Germany’s struggling Deutsche Bank says it will cut 18,000 jobs by 2022 in a sweeping restructuring aimed at restoring consistent profitability and improving returns to its shareholders.
The Frankfurt-headquartered bank said Sunday it would drop its stock sales and trading unit as part of a plan to exit more volatile investment banking activities.
It says it will also bundle €74 billion ($108 billion Cdn) of assets into a separate unit for disposal, freeing capital reserves to pay for the restructuring.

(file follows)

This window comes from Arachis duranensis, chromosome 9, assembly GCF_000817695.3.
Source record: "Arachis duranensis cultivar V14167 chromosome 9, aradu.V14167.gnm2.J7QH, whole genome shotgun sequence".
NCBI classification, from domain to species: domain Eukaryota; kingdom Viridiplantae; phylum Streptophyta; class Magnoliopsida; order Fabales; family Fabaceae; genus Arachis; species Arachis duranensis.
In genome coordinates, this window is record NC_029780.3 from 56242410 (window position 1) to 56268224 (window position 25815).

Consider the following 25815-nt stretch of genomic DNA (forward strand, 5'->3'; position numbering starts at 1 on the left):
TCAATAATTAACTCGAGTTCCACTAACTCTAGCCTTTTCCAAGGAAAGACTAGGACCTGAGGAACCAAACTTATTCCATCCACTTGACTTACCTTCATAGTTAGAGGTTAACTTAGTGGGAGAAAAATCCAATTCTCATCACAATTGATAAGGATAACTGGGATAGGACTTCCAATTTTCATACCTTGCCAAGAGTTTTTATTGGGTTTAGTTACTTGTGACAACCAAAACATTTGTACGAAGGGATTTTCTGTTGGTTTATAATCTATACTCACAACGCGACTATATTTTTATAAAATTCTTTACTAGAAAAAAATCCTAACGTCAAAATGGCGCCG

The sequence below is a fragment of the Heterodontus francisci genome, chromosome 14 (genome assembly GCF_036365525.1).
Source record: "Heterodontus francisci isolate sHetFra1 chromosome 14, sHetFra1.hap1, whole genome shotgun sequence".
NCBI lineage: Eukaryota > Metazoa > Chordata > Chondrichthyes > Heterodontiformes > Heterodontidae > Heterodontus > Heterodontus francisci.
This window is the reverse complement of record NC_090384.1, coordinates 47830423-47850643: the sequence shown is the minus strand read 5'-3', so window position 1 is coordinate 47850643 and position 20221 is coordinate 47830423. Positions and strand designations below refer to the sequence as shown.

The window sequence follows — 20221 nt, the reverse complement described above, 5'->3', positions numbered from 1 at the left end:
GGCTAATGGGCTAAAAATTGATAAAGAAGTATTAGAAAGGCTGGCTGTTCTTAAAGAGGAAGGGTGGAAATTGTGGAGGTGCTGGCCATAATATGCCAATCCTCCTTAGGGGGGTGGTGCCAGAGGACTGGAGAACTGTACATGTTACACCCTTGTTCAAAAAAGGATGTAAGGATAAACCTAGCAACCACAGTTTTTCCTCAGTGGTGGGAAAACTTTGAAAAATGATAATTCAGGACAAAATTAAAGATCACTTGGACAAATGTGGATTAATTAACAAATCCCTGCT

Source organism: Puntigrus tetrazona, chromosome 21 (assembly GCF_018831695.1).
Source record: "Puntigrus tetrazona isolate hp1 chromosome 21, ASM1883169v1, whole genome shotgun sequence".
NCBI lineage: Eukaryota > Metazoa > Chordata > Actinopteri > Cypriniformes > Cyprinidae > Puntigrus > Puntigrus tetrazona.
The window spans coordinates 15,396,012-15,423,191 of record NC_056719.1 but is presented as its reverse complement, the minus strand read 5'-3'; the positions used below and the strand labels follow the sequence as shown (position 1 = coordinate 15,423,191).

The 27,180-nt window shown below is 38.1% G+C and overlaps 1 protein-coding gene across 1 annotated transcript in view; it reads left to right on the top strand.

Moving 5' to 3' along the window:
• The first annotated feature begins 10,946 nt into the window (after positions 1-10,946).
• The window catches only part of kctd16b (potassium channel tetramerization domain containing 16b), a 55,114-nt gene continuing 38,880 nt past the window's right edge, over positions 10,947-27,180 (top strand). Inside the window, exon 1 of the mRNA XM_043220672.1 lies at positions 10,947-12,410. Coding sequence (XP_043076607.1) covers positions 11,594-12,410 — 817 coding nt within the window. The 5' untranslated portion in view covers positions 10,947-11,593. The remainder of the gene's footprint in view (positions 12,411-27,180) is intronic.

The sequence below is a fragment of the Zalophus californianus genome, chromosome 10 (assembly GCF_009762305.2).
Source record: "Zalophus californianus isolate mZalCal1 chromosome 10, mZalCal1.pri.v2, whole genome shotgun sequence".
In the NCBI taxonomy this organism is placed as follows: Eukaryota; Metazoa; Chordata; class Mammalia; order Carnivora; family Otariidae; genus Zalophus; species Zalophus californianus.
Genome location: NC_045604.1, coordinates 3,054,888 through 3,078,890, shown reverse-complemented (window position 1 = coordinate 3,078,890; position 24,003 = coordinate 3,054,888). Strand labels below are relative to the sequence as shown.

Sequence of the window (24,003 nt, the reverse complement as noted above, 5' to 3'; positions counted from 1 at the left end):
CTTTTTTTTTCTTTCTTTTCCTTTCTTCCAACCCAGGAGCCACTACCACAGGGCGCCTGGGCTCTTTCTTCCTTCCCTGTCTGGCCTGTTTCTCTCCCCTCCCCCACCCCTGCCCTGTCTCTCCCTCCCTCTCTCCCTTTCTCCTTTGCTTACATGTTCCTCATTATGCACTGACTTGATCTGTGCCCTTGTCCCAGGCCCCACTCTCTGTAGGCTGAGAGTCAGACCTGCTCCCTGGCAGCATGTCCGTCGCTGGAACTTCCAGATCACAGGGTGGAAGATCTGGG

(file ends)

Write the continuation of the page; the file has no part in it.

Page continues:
The job cuts would reduce the workforce to 74,000. The restructuring intends to take out €6 billion ($8.8 billion Cdn) in costs.
Deutsche Bank has struggled with regulatory penalties and fines, weak profits, high costs and a falling share price.
In May, CEO Christian Sewing told shareholders he was ready to make “tough cuts” to improve the struggling bank’s profitability and to raise a “disappointing” share price.
The pledge came after Deutsche failed to agree a merger with rival Commerzbank.
Deutsche Bank says its focus going forward will be on corporate banking, foreign exchange, deals including equity and debt capital markets as well as mergers and acquisitions, private banking and asset management.